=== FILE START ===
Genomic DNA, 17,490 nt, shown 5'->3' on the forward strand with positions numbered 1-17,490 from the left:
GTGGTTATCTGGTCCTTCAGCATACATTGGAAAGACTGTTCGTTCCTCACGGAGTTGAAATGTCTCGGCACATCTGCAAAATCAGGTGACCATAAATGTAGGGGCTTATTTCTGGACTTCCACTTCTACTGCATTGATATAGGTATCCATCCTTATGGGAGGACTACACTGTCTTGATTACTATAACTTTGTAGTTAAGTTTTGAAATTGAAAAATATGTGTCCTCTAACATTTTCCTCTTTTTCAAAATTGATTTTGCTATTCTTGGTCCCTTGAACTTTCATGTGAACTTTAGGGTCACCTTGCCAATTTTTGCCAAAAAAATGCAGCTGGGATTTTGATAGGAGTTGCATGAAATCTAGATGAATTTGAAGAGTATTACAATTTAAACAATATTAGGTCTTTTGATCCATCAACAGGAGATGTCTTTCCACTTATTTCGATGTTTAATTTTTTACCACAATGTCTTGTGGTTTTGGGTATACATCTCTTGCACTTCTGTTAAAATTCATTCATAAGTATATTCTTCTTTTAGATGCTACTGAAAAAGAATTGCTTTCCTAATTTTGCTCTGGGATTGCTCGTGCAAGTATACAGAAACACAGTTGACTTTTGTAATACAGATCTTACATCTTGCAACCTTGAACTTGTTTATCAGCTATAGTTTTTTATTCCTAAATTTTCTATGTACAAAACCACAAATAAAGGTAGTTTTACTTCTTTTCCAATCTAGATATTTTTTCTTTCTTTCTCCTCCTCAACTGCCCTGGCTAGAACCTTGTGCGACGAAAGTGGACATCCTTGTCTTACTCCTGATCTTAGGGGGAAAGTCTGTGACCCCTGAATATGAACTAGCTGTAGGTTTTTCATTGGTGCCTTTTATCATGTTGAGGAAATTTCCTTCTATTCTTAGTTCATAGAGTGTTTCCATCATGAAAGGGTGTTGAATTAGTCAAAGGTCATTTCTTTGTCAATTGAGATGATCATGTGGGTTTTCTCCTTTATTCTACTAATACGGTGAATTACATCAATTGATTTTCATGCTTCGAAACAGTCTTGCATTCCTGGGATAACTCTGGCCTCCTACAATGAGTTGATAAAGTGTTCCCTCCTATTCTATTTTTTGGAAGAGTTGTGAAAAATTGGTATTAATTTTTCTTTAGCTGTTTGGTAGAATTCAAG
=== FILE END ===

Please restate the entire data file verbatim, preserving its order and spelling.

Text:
Genomic DNA, 17,490 nt, shown 5'->3' on the forward strand with positions numbered 1-17,490 from the left:
GTGGTTATCTGGTCCTTCAGCATACATTGGAAAGACTGTTCGTTCCTCACGGAGTTGAAATGTCTCGGCACATCTGCAAAATCAGGTGACCATAAATGTAGGGGCTTATTTCTGGACTTCCACTTCTACTGCATTGATATAGGTATCCATCCTTATGGGAGGACTACACTGTCTTGATTACTATAACTTTGTAGTTAAGTTTTGAAATTGAAAAATATGTGTCCTCTAACATTTTCCTCTTTTTCAAAATTGATTTTGCTATTCTTGGTCCCTTGAACTTTCATGTGAACTTTAGGGTCACCTTGCCAATTTTTGCCAAAAAAATGCAGCTGGGATTTTGATAGGAGTTGCATGAAATCTAGATGAATTTGAAGAGTATTACAATTTAAACAATATTAGGTCTTTTGATCCATCAACAGGAGATGTCTTTCCACTTATTTCGATGTTTAATTTTTTACCACAATGTCTTGTGGTTTTGGGTATACATCTCTTGCACTTCTGTTAAAATTCATTCATAAGTATATTCTTCTTTTAGATGCTACTGAAAAAGAATTGCTTTCCTAATTTTGCTCTGGGATTGCTCGTGCAAGTATACAGAAACACAGTTGACTTTTGTAATACAGATCTTACATCTTGCAACCTTGAACTTGTTTATCAGCTATAGTTTTTTATTCCTAAATTTTCTATGTACAAAACCACAAATAAAGGTAGTTTTACTTCTTTTCCAATCTAGATATTTTTTCTTTCTTTCTCCTCCTCAACTGCCCTGGCTAGAACCTTGTGCGACGAAAGTGGACATCCTTGTCTTACTCCTGATCTTAGGGGGAAAGTCTGTGACCCCTGAATATGAACTAGCTGTAGGTTTTTCATTGGTGCCTTTTATCATGTTGAGGAAATTTCCTTCTATTCTTAGTTCATAGAGTGTTTCCATCATGAAAGGGTGTTGAATTAGTCAAAGGTCATTTCTTTGTCAATTGAGATGATCATGTGGGTTTTCTCCTTTATTCTACTAATACGGTGAATTACATCAATTGATTTTCATGCTTCGAAACAGTCTTGCATTCCTGGGATAACTCTGGCCTCCTACAATGAGTTGATAAAGTGTTCCCTCCTATTCTATTTTTTGGAAGAGTTGTGAAAAATTGGTATTAATTTTTCTTTAGCTGTTTGGTAGAATTCAAG